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Our Journey North

When our time in South Africa had ended I was excited to get to Tanzania.  After another full day of travel by plane, we finally made it to Kilimanjaro airport.  Coming into Tanzania you can see endless plains, Norongoro Crater and most impressively, Mount Kilimanjaro.  Much like I first noticed the moisture in the air in Cape Town, the first thing that hit me in Tanzania was the dryness. The air feels hot and dry, even early in the morning. We met our driver and made the hour drive into Arusha. 
Arusha
Arusha (Veronika Sieben)


Flying all night was quickly met by a much needed nap in the lodge, Arumeru. 
Our room at Arumeru Lodge
Our room at Arumeru Lodge (Veronika Sieben)

We had our own small cottage on this peaceful property.
Our room at Arumeru Lodge
Our room at Arumeru Lodge (Veronika Sieben)


On our first full day of exploring in Tanzania we headed back towards Moshi to make it to our coffee tour in Uru. Driving through the dusty streets of Arusha and Moshi, you notice the impressive presence of Coca-Cola and motorcycles taxis. Zipping all around you these taxis are ideal for traveling up the bumpy roads that cannot be accessed by the larger buses and so many locals choose to travel by bike.
 
Motorcycle taxi in Moshi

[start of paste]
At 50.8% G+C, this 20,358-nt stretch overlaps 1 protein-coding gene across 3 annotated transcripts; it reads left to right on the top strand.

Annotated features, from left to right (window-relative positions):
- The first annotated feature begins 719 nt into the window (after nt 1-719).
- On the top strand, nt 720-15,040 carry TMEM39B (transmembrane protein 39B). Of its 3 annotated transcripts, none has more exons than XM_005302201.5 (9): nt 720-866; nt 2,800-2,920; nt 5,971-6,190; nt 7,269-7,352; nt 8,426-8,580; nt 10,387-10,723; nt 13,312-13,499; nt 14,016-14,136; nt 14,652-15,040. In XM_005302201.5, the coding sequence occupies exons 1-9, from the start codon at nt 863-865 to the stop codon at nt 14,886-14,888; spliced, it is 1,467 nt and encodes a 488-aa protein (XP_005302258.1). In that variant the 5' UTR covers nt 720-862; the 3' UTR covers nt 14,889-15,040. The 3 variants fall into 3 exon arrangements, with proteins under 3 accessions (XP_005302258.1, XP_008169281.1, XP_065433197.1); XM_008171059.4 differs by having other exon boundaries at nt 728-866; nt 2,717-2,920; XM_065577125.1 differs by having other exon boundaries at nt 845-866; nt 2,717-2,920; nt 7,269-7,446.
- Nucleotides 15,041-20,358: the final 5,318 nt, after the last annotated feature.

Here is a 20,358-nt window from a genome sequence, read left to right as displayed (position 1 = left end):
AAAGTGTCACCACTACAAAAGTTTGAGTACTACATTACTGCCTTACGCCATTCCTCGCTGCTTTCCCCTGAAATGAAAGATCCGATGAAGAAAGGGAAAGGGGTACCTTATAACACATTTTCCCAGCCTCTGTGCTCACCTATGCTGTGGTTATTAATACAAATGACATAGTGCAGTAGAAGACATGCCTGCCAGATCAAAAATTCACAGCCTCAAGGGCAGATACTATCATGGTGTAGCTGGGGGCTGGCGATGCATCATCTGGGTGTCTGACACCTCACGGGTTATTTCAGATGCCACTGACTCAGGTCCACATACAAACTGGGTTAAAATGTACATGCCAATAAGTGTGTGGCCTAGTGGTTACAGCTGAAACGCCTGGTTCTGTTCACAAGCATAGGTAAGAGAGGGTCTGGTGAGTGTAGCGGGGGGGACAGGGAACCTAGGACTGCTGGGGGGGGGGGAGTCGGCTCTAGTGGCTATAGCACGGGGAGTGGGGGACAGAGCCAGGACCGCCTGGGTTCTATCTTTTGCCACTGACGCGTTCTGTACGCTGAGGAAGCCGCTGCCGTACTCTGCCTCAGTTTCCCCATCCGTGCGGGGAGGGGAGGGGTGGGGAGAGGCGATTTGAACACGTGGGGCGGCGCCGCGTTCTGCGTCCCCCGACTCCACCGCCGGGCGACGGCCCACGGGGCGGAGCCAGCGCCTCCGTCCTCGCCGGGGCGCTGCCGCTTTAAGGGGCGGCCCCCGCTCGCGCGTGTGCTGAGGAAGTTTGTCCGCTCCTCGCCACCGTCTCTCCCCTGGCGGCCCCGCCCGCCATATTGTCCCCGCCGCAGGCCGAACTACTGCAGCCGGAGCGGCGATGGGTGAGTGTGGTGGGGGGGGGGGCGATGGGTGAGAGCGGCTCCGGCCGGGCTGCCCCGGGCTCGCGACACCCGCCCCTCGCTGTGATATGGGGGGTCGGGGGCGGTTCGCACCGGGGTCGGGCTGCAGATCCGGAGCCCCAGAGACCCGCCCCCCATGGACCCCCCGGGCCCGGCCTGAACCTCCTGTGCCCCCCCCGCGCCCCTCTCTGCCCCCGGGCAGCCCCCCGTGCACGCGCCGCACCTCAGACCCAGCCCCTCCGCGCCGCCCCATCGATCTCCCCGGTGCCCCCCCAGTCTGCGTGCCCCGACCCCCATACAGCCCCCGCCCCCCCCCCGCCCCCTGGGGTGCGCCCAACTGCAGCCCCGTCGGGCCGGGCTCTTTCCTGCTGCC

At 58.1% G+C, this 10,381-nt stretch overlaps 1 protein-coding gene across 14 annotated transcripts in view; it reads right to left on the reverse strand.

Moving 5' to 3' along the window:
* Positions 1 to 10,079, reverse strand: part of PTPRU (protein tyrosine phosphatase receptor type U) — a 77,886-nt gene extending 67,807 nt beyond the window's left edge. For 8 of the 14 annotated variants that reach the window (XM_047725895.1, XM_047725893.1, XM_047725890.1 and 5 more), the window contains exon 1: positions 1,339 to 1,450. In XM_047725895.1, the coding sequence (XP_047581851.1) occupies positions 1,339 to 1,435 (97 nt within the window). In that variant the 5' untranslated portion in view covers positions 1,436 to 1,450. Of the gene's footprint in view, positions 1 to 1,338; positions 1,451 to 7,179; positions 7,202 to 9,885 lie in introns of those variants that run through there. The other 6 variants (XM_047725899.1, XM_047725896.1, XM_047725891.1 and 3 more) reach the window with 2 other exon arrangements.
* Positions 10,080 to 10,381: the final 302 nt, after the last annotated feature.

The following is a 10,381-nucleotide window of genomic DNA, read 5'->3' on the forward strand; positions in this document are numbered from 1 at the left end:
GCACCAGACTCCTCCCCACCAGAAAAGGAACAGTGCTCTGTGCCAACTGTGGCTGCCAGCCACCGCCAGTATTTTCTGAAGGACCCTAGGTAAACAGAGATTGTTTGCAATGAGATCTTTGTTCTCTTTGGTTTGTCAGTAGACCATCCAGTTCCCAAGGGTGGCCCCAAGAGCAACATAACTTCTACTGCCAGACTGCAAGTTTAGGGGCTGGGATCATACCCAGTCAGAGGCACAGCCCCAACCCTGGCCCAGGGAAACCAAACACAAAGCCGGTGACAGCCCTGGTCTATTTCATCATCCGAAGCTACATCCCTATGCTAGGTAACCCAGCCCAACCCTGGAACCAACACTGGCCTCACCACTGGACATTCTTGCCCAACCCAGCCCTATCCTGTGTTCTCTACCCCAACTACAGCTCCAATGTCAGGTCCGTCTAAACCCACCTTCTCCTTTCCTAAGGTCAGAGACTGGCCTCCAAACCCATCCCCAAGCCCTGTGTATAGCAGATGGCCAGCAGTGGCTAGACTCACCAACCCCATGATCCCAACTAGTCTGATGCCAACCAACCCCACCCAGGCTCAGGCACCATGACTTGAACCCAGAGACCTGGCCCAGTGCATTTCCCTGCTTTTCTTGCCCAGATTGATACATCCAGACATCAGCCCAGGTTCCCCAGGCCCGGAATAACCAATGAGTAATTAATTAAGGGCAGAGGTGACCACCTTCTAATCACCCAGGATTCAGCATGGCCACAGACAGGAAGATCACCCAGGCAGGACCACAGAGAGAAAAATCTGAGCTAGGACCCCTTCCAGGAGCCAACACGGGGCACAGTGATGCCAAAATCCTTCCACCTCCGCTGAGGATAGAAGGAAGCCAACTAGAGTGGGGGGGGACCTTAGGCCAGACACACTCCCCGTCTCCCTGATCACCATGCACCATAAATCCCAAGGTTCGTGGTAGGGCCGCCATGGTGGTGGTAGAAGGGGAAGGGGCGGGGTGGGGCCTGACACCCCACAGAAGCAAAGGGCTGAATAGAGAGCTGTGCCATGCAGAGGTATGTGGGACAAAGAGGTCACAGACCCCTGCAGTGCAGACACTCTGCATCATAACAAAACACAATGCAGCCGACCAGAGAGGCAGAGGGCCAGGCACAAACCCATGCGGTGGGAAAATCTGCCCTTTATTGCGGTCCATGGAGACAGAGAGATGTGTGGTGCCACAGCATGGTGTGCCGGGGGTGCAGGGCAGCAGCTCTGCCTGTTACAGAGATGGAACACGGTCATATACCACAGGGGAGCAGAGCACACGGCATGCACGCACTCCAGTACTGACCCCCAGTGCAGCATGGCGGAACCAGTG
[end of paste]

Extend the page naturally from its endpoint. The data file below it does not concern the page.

Motorcycle taxi in Moshi (Veronika Sieben)

The two most important foods in Arusha are coffee and bananas. We quickly learned that bananas are used in everything, and there is a banana for everything: dessert bananas, soup bananas, beer bananas, red bananas and kid bananas – it was bananas!  These, along with other fruits and vegetables are sold right on the street.
Traditional meal in Tanzania
Traditional meal in Tanzania (Veronika Sieben)

Uru is located outside Moshi in the foothills of Kilimanjaro. Culturally, the coffee bean is the center of focus in Uru because it is the backbone of their economy. 
 
Village of Uru
Village of Uru (Veronika Sieben)

Many families in this very poor region are dependent on their coffee farms. They are also very proud of their coffee.  The Arabica bean of region gets its unique flavor from the Kilimanjaro soil. 
Coffee: from the tree to the cup
Coffee: from the tree to the cup (Veronika Sieben)

Our coffee tour, naturally, started and ended with a cup of coffee.   Our guide for the day and one of the local farmers was Josepher or Jos for short.  We walked to a local coffee farm and he took us through the entire process of making cup of coffee, from picking the bean, drying it, roasting it and enjoying the delicious cup of Joe at the end. 
The entrance to our host's coffee farm
The entrance to our host's coffee farm (Veronika Sieben)

Removing the coffee beans from their husk
Removing the coffee beans from their husk (Veronika Sieben)

Jos shows us dried coffee beans after they have sat in the sun
Jos shows us dried coffee beans after they have sat in the sun (Veronika Sieben)

Our second delicious cup of coffee of the day
Our second delicious cup of coffee of the day (Veronika Sieben)

 

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